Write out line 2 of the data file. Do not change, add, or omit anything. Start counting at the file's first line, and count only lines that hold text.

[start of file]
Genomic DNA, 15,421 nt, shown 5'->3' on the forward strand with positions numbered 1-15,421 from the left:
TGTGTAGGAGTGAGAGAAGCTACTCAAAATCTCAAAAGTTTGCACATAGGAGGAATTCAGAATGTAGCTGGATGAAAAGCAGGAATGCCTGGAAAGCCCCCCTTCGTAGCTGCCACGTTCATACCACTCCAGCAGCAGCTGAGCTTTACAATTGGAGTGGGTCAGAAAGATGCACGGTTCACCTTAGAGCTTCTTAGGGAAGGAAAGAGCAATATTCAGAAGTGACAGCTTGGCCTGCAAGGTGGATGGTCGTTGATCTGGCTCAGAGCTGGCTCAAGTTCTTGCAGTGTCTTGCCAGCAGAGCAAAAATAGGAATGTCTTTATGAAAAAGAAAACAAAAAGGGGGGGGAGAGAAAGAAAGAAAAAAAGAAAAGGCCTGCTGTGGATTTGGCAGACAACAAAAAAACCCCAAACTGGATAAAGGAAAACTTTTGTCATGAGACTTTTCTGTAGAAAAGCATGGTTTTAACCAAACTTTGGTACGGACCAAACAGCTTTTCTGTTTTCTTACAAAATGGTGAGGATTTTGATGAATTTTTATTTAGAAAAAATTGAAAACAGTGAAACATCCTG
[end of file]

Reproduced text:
TGTGTAGGAGTGAGAGAAGCTACTCAAAATCTCAAAAGTTTGCACATAGGAGGAATTCAGAATGTAGCTGGATGAAAAGCAGGAATGCCTGGAAAGCCCCCCTTCGTAGCTGCCACGTTCATACCACTCCAGCAGCAGCTGAGCTTTACAATTGGAGTGGGTCAGAAAGATGCACGGTTCACCTTAGAGCTTCTTAGGGAAGGAAAGAGCAATATTCAGAAGTGACAGCTTGGCCTGCAAGGTGGATGGTCGTTGATCTGGCTCAGAGCTGGCTCAAGTTCTTGCAGTGTCTTGCCAGCAGAGCAAAAATAGGAATGTCTTTATGAAAAAGAAAACAAAAAGGGGGGGGAGAGAAAGAAAGAAAAAAAGAAAAGGCCTGCTGTGGATTTGGCAGACAACAAAAAAACCCCAAACTGGATAAAGGAAAACTTTTGTCATGAGACTTTTCTGTAGAAAAGCATGGTTTTAACCAAACTTTGGTACGGACCAAACAGCTTTTCTGTTTTCTTACAAAATGGTGAGGATTTTGATGAATTTTTATTTAGAAAAAATTGAAAACAGTGAAACATCCTG